Water can and will change the flavor of the whiskey as you taste it, which is part of the fun of getting to know a whiskey over the course of the bottle. Some whiskies become more clearly focused with water. Others open up new dimensions entirely. I actually am a fan of a couple drops of water in Macallan’s 18 year old sherry oak expression, which adds a nice wet straw and grass note that takes the drink in an entirely different direction. You’ll never know unless you try.
So, down the hatch. Let it sit and observe what happens. This whiskey I’m having dries out substantially and the orange note from late in the palate comes to the forefront. There’s an earthy sweetness to it, and the bold oak notes and pepper continue.
Don’t sit too long before having your next sip – that first sip sometimes just helps get the system primed. The second sip can be even more revelatory than the first.
As you’re doing this, pay attention to what you’re tasting. There will be all kinds of things that as you dig into them, may surprise you. If you have a hard time describing things initially, try going with the basic tastes – salty, sweet, sour, bitter, and umami. I’ve tasted all of these on different whiskies, so nothing is “wrong” – whiskies absolutely can be salty. Write down your impressions. Ask yourself what it resembles. Sour can be sour in a distinctly vegetal manner, for instance, and I notice a lot of young whiskies smell like corn husks on a hot, humid day. Sweet is an easy one to dissect and we’ve all had plenty of junk food to base our tastes on. Write all your impressions down and remember, there are no wrong impressions! We’re all different, and our palates can differ greatly from day to day.
Of course, this entry is called “Developing” your palate, and I’ve taken you through a straightforward tasting. So how do you develop further?
No, really. Practice. Write things down. Try and dig deeper when you’re specifically tasting to develop your palate. Take your time, go slow, and realize it will come easier with experience.
Pay attention to EVERYTHING you eat. Smell it, savor it, remember the nuances. Fruit can be a huge part of spirits (apples come up frequently and Balblair has a distinctly pineapple note to me) and you’d be amazed how close these taste sensations can be.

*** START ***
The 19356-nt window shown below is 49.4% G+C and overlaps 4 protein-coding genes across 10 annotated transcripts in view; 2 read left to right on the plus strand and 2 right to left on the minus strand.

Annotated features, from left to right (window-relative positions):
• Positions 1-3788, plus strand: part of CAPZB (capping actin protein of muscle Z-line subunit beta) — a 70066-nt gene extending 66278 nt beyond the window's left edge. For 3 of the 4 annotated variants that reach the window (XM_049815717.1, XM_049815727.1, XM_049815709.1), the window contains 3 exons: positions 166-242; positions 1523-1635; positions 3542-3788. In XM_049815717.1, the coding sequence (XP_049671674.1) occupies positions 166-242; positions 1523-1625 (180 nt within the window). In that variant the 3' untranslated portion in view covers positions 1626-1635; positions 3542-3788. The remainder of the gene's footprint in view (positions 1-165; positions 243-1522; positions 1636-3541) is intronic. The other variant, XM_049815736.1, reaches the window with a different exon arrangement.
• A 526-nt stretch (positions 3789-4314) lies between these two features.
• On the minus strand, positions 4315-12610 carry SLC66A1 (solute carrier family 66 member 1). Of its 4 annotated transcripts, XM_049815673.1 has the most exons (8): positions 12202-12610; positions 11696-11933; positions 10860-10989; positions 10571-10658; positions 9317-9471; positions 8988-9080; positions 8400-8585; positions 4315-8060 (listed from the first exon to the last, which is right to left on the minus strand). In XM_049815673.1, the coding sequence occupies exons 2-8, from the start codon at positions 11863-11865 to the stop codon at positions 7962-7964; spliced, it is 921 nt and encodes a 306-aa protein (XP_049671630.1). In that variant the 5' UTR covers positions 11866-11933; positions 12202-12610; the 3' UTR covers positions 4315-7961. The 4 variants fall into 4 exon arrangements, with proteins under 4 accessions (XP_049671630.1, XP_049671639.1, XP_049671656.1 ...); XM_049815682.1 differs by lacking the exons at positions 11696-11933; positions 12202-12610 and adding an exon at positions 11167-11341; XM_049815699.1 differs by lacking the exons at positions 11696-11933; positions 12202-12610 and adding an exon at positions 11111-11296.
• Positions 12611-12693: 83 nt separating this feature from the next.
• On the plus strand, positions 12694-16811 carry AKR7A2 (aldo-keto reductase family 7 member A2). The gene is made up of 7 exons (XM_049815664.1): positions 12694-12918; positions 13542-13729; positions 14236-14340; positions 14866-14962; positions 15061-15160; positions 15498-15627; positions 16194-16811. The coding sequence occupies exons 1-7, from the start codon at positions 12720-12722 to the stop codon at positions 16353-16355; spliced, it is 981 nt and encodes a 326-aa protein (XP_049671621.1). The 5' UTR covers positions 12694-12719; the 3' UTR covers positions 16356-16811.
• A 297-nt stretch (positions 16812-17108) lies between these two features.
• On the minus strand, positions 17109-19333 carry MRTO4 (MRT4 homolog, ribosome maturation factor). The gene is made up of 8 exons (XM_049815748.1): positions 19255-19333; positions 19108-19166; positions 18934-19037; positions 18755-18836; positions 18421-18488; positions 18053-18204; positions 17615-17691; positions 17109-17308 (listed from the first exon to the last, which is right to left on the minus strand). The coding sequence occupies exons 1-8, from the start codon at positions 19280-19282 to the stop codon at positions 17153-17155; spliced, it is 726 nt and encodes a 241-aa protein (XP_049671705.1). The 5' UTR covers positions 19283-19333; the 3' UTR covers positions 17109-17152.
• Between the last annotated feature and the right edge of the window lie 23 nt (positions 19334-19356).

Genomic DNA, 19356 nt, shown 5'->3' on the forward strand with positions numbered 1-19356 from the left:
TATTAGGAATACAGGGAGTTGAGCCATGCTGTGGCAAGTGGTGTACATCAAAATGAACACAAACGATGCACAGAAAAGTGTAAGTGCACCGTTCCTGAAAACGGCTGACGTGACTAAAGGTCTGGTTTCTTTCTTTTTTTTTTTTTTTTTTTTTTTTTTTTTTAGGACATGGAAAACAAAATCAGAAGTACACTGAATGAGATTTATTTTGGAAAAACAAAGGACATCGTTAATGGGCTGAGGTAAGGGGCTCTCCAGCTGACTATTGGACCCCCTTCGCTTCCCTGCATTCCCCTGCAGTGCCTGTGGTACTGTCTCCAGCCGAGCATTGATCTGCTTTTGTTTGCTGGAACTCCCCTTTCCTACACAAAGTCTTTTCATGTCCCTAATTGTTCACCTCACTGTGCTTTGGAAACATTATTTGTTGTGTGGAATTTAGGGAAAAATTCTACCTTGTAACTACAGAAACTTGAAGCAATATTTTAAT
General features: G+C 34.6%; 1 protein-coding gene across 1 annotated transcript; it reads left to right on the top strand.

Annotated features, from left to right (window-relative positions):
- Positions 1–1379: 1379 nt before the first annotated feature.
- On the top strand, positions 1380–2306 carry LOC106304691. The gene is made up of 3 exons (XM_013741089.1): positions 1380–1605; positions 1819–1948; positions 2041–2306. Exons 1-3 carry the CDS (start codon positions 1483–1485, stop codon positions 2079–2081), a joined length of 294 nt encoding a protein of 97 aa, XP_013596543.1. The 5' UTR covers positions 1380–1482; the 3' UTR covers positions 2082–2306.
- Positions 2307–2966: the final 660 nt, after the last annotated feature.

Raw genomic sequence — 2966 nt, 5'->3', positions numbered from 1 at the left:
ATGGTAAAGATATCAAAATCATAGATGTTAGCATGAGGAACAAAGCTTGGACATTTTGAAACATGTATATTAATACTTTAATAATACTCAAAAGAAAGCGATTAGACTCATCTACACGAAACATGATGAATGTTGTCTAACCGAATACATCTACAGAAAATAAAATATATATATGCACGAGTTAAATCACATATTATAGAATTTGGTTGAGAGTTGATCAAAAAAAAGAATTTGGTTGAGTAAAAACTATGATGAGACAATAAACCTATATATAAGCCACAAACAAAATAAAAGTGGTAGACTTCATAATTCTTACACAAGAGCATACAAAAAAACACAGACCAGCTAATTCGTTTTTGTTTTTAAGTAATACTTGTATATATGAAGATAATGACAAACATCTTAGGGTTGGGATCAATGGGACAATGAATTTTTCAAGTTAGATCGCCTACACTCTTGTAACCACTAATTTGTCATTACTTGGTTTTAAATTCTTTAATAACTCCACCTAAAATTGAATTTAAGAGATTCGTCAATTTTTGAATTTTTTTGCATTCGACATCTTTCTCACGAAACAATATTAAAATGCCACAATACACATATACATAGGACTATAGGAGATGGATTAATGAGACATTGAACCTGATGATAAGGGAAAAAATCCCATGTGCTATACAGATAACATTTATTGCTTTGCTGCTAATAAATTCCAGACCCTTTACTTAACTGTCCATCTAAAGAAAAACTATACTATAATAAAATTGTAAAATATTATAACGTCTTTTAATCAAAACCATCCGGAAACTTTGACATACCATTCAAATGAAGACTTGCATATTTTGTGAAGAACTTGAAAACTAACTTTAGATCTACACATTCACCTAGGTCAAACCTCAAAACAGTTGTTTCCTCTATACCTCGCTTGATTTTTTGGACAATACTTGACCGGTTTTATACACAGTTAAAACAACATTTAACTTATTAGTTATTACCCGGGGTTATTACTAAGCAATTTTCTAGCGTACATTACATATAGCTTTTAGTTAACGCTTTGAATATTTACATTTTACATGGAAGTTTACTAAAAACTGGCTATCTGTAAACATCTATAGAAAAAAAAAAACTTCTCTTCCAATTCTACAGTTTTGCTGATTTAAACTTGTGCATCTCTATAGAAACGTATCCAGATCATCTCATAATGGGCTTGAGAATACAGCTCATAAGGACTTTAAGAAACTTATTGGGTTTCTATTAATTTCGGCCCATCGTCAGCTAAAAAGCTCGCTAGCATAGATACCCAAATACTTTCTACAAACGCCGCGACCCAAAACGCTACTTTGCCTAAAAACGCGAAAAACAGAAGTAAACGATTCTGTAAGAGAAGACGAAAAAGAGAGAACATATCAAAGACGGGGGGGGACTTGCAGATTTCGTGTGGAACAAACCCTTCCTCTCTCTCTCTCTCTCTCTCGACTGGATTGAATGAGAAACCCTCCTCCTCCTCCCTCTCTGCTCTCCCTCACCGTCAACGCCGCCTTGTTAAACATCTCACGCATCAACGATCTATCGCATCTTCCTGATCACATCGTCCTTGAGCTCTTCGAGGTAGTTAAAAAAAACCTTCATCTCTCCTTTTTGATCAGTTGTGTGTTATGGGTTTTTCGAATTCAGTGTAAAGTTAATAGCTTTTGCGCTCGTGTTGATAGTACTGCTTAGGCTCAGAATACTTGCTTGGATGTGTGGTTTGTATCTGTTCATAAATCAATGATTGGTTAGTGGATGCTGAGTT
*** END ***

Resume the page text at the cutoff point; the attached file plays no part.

This is also a recipe for a great way to live and eat, because you will enjoy and be aware of what you’re tasting more often. I believe strongly that food can be one of the great joys of our lives, and if you really savor it you will appreciate it that much more. Plus, if you take your time, you might find yourself getting full and eating less. Not a bad thing! This approach will serve you well when you go to a good restaurant and try and pick apart the sauces and seasonings. It can also help your cooking immeasurably as you learn how to balance flavors in different ways.
Ultimately, this all ends up with an ability to quickly pull things apart as it becomes a more reflexive approach to eating and drinking. It’s fun to be able to pull something apart and understand it, and then shut off the analytical mind and simply enjoy.
That’s the most important part of all of this: enjoyment. This is yet another avenue to appreciating whiskey (actually, all food and drink) even more. I encourage you to try this so you can understand more accurately what you like.
And, as spirits sensei David Driscoll would note, sometimes you need to just forget all of that crap and just enjoy. Because that is the single reason to be consuming whiskey or any good spirit – enjoyment and community. Getting knotted up in the tasting note cleverness battle is ultimately a weird construct on top of what’s supposed to be an enjoyable activity. Going too far down that path makes you one of those tiresome bores who corrects endlessly about when to use an e in whiskey and when it’s just whisky, or who obsesses to no end over the legal definitions of what a bourbon is and if Angel’s Envy actually qualifies because it’s been finished…
Don’t be that guy.
But I do encourage you to try and be mindful of what you’re having and explore everything. You may not be able to detect some obscure note that someone else can. Don’t worry, that’s not the point. The point is to help deepen your enjoyment of a good thing, and enjoy the dividends that pays in the rest of your life.
At a glance:
Willett 18yo Barrel 12A Paws & Claws. Barrel 56 of 96. October 2010, 66.4% ABV
Nose: Nice and woody with some good, gentle spice – white pepper. Subtly earthy, slightly sweet – wheat notes peeking out a bit of gentle toffee. Some subtle creamy vanilla.
Palate: Nice, even, moderate mouthfeel, good spice upfront with some pepper. Subtly sweet, toffee, caramel and a bit of vanilla, with some maple syrup and a touch of molasses. Some good earthy notes and oak. A hint of orange late in the palate.
Finish: Drying, with orange and the earthy sweetness above some big, bold oak and pepper.
Comment: This is great. The wood’s a bit heavy in the balance overall but it’s a very, very solid old wheater. There’s nice nuance to the sweetness on the palate, and the finish is great.